Nayavucere’s experience

Waisale Nayavucere. Picture: SILKTAILS

IT was not the best way to begin the Kaiviti Silktails 2021 Ron Massey Cup competition season with a heavy 6-56 loss to St Mary’s and the narrow 26-30 defeat to Windsor Wolves.

But two words spring to mind when halfback Waisale Nayavucere reflects on his introduction to the Ron Massey Cup competition, energy and accuracy.

What Nayavucere wants in future is to regulate the flow of adrenalin through his body, as well as his Kaiviti Silktails teammates. And as the team’s main kicker, he wants to be smarter and more unpredictable when it comes to kicking the ball.

“There are lots of types of kicking. I really want to work on my fifth tackle kicks. I need to if I want to get really good at kicking – practice makes perfect,” he said.

“But I also want to kick well for my wingers and to pressure their (opposition) back three.”

Nayavucere said his team needed to adjust to the speed of the Ron Massey Cup with the six-again rules.

“And we need to temper our energy and our fitness. We don’t want to race the whole time or we’ll blow ourselves out.”

The 22-year-old is showing great maturity in how he wants to improve.

“I hope they think I’m smart because I want to play that way too – with great vision.”

In the goal-kicking and general play kicking he has studied former Cowboys legend and Australian Test five-eighth Jonathan Thurston, along with current Penrith and NSW halfback Nathan Cleary.

His idol is Fiji rugby union great, Seremaia Bai, who retired in 2016 after 53 Tests and 321 points – the majority from penalty goals and conversions.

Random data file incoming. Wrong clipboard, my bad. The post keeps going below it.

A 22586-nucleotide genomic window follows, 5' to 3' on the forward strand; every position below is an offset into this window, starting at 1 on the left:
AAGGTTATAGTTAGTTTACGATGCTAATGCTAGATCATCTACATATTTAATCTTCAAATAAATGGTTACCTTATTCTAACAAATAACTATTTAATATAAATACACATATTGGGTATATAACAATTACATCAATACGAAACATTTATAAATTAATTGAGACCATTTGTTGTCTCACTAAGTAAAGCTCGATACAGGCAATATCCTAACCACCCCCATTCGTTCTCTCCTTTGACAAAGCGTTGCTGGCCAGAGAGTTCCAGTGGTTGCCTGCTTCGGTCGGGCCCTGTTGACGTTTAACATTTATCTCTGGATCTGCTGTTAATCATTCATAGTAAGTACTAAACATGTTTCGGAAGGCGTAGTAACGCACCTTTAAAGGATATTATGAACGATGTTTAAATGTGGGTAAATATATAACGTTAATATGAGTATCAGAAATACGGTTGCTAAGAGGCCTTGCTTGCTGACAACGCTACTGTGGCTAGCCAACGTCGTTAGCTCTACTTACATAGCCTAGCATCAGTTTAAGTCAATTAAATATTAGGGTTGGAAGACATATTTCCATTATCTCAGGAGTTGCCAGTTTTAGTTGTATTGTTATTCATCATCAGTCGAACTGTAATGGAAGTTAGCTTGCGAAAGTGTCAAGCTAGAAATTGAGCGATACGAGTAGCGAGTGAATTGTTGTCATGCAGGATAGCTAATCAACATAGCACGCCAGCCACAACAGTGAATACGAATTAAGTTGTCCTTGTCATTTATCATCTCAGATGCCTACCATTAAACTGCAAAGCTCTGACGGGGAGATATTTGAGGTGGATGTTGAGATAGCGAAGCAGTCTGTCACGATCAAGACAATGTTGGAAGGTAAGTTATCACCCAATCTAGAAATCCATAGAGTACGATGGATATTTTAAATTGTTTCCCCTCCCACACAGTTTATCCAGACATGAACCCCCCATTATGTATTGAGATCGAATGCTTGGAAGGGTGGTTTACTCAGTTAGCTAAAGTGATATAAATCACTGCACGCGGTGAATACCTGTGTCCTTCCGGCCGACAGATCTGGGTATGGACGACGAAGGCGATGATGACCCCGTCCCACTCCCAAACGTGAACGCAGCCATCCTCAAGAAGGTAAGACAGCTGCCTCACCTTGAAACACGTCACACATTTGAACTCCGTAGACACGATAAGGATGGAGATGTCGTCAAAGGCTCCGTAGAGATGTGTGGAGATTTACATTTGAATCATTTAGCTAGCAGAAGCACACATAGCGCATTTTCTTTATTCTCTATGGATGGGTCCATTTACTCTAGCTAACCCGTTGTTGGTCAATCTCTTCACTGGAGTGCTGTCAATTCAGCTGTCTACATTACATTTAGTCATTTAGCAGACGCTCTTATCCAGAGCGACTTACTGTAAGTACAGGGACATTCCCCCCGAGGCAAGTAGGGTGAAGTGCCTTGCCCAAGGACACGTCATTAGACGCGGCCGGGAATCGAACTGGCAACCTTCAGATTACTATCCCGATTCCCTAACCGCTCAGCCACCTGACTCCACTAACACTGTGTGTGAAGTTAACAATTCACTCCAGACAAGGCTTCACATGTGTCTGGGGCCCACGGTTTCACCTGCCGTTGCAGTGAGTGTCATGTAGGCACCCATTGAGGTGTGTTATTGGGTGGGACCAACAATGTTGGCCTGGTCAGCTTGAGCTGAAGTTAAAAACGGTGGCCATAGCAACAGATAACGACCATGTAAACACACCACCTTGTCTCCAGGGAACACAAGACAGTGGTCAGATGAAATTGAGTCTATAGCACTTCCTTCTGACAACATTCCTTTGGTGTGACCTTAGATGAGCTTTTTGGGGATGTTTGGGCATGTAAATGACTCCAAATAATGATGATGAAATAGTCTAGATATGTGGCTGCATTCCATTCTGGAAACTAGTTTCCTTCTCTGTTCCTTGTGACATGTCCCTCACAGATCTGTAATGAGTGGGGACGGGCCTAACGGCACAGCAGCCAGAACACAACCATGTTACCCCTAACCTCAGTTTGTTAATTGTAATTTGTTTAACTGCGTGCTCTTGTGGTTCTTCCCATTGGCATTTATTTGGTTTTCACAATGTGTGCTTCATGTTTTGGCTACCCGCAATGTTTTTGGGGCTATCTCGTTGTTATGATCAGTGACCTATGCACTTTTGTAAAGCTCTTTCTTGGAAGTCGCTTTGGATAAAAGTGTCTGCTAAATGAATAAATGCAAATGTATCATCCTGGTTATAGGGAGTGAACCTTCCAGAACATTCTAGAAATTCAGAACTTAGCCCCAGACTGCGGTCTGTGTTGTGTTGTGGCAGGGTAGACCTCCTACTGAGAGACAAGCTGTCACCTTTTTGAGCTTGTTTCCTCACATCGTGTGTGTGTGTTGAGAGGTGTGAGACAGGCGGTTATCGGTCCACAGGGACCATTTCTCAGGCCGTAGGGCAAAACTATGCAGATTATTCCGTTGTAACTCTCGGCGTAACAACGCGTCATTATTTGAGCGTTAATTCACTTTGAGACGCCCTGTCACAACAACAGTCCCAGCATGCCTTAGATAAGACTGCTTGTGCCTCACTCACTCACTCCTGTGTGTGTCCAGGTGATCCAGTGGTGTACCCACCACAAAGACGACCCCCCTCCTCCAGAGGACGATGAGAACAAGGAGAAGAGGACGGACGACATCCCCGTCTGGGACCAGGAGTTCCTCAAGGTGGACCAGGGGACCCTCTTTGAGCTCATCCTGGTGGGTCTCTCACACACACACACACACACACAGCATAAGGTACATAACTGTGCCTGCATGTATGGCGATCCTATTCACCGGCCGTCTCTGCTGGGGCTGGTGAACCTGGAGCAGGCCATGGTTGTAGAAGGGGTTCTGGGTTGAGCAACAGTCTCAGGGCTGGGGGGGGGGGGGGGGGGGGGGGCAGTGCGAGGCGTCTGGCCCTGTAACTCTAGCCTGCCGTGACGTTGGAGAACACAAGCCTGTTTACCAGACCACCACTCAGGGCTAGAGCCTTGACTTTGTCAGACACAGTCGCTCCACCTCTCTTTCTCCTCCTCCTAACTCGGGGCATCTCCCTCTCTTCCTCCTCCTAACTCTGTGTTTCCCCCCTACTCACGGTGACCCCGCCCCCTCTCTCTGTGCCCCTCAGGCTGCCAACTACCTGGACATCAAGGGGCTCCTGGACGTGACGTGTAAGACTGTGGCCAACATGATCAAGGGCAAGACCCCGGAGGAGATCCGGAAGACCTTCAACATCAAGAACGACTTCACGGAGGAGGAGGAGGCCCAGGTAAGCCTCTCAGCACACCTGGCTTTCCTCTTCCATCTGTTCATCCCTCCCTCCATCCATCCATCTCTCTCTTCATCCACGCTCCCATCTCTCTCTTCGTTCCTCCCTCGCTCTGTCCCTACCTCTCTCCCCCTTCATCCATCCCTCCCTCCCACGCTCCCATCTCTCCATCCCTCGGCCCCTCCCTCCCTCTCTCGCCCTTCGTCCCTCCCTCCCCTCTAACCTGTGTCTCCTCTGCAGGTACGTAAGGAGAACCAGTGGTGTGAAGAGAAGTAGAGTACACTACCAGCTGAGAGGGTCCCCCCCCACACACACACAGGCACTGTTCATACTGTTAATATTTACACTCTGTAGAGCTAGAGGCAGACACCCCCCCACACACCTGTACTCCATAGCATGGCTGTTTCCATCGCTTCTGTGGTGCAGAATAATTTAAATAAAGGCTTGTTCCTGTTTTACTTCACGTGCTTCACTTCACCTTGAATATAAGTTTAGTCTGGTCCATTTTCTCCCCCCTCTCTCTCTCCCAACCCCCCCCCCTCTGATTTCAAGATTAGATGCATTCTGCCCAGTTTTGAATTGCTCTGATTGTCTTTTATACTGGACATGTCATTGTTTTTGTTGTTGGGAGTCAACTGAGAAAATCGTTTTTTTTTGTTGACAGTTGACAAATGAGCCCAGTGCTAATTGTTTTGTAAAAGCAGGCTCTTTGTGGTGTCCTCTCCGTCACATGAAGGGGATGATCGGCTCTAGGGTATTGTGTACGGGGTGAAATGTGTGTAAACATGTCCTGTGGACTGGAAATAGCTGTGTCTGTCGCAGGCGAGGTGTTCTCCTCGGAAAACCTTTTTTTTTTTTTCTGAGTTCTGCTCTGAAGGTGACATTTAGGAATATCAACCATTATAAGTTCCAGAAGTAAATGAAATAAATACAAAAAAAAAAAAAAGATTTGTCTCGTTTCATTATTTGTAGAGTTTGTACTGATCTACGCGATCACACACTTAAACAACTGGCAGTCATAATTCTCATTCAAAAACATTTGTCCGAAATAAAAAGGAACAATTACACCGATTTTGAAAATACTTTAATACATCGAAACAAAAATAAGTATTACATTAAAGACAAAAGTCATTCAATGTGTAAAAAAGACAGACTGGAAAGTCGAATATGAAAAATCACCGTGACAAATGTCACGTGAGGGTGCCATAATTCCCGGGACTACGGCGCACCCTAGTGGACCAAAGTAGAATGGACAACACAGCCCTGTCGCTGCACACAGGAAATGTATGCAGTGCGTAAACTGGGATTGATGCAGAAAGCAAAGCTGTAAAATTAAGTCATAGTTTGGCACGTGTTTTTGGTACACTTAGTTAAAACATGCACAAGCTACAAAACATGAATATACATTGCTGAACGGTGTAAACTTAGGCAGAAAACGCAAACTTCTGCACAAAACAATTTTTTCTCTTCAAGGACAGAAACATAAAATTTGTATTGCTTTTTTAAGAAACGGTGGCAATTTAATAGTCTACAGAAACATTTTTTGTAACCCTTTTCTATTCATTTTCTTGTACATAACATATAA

He was an astute positional kicker as well.

“I started kicking when I was playing under-14s grade at school.

I was playing first five-eighth (No.10) in rugby and they control everything about where the ball is to go, so when I started in league it was natural to be a No.7.

“I like the mind games and strategic part of rugby league attacking the defence to create some outside space.”

Nayavucere is also more than willing to take on the pressure of being the Silktails goalkicker.

He converted their only try against St Mary’s (winger Ratu inoke Vasuturaga) and while the match was not a cliff-hanger, the young halfback is ready for that circumstance.

“I just go back to the basics, calm myself down, think I’m back at training all by myself with no-one around. I think of me being the only one on the field,” he said.

A Davuilevu Knights junior, it’s no surprise that Nayavucere’s NRL team of choice was the Newcastle Knights.

“It’s coach’s old team along with his younger brother,” he said of Wes and Kevin Naiqama’s four years together at Newcastle.

“And other Fijian players like Akuila Uate were there. I still follow them because it’s a link with my Knights in Suva.”

Nayavucere hopes to make his own mark with his rugby league career. And it starts with helping the Silktails make their presence felt in Ron Massey Cup.

“I didn’t want to miss this opportunity,” he said.

“I don’t want to go back to Fiji and think ‘Well I should have done this a bit better’.

“No regrets. I want to grab this opportunity with two hands. I’ve learned so much already from last week’s first game.”

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